One thing that has stuck out for me over the years, though, is how differently coiffed the different armies were. Huh? What the heck am I talking about? Well, here, let’s look at these guys:
It’s a pretty well-known photo from Matthew Brady – basically, three Confederate captives after the Battle of Gettysburg. What’s interesting about this pic, though, is that these guys could have basically started their own 1970s-era Southern rock band. The goatees, the beards, the hats … Could it be any more classic than that?
On the other hand, I’m also vaguely remembering Yankee dudes who were clean-shaven, or with a nice simple mustache, or with a nice trimmed beard.
So, what I’m wondering is, am I crazy? Is it really the Allman Brothers v s. the E Street Band? Is it that simple? Am I just making this all up?
Wikipedia has a nice list of all the Union and Confederate generals (I don’t know, a thousand?), so here’s what I did:
- Randomly took 100 Union dudes & 100 Confederate dudes
- Looked at their pix
- Made sure those were actually in uniform (and not sporting their pre-war or post-war facial hair)
- Determined if they were clean-shaven, had a mustache, sported a goatee, were fully bearded, whatever … (though do see below)
- Made sure I could actually tell from the pic what it was we had
- Added up the numbers
Well, can’t do this without establishing our terms now, can we?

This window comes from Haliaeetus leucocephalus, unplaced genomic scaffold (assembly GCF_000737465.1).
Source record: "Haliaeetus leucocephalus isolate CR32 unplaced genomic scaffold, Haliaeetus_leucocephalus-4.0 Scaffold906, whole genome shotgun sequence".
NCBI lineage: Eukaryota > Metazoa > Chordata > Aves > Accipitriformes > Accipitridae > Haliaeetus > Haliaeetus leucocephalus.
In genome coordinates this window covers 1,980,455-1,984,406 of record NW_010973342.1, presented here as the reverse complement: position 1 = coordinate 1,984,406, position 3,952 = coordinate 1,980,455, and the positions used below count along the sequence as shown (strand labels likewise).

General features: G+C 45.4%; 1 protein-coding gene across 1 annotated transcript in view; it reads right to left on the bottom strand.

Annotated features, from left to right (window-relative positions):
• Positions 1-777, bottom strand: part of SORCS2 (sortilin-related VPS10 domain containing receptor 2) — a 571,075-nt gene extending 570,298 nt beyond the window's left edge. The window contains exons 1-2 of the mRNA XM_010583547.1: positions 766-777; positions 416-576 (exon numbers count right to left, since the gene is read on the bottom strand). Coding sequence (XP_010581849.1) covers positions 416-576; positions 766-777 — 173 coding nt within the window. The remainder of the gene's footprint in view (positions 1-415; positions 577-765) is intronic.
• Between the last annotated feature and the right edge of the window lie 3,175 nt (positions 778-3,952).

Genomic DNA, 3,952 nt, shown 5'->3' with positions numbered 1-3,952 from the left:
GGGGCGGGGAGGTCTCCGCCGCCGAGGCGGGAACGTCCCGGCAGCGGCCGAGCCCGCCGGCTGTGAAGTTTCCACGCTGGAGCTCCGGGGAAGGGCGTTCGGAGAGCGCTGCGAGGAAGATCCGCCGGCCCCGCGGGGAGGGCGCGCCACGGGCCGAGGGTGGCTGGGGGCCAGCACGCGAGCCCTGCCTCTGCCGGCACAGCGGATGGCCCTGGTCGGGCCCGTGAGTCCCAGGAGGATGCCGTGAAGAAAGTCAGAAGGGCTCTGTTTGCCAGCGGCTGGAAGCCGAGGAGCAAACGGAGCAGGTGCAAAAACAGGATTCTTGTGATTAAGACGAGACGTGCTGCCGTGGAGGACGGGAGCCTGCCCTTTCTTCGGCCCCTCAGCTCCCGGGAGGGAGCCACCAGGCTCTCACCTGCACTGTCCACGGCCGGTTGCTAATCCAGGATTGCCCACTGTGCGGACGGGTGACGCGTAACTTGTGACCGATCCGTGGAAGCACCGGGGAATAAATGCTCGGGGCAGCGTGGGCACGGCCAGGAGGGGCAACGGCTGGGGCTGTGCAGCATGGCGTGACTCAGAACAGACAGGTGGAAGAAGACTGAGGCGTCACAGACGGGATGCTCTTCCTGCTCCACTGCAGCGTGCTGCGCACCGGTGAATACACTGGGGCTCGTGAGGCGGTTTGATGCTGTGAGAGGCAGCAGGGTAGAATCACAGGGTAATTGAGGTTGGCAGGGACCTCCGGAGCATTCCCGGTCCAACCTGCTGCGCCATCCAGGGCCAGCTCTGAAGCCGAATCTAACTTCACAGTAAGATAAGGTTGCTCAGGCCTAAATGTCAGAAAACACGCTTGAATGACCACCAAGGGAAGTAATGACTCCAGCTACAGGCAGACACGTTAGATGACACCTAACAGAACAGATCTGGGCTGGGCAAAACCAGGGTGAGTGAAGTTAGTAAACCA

So, there are basically four places where you can grow facial hair – your jaw (sideburns), your chin, under your nose (mustache), and between your lips and your chin (the famous soul patch). Got ‘em all? Well, that’s a full beard. Ain’t got none? Clean-shaven.
That’s 16 different combinations in all. Fortunately, some of those don’t appear ever. Think, for example, of a full beard but without a soul patch! All in all, that still gives us 12.
Oh, by the way, no extra points for length. There is a big difference, but it really just doesn’t affect the basic type. It’s also really hard to come up with way to distinguish between short, medium, and long. Yeah, we know it when it see it, but coming up with actual metrics is just super tough.
Interestingly, there were some results that were pretty darn close. They don’t call it the Brother’s War for nuthin, right? On the other hand, most definitely showed a difference. Let’s take a look …
Slight Union Lead: Full Beard
This is the thing that starts growing when you stop shaving, basically just covering your whole face. Think Lee. Think Grant. Think half of the guys from both officer corps.
Actually, the Union has over half of their guys with a full beard (54%, to be exact). The South has only 41%.
You probably know the above two. How about this guy though:
Albert G. Jenkins, a Confederate cavalry officer from what is now West Virginia, gets our award for longest beard.
Slight Confederate Lead: Mustache
Wow, there is so much variety here. I thought about separating them out, but that would have been just too much work. I have a funny feeling the South would have the more flamboyant ones and the North the more staid, prosaic ones. But who knows?
If you add ‘em all together, though, the South has a slight lead. About 19% of the Confederates wore a ‘stache, versus about 13% of the Federals.
Phil Sheridan was the Union’s answer to JEB Stuart – a decent cavalry leader (and dapper dresser to boot).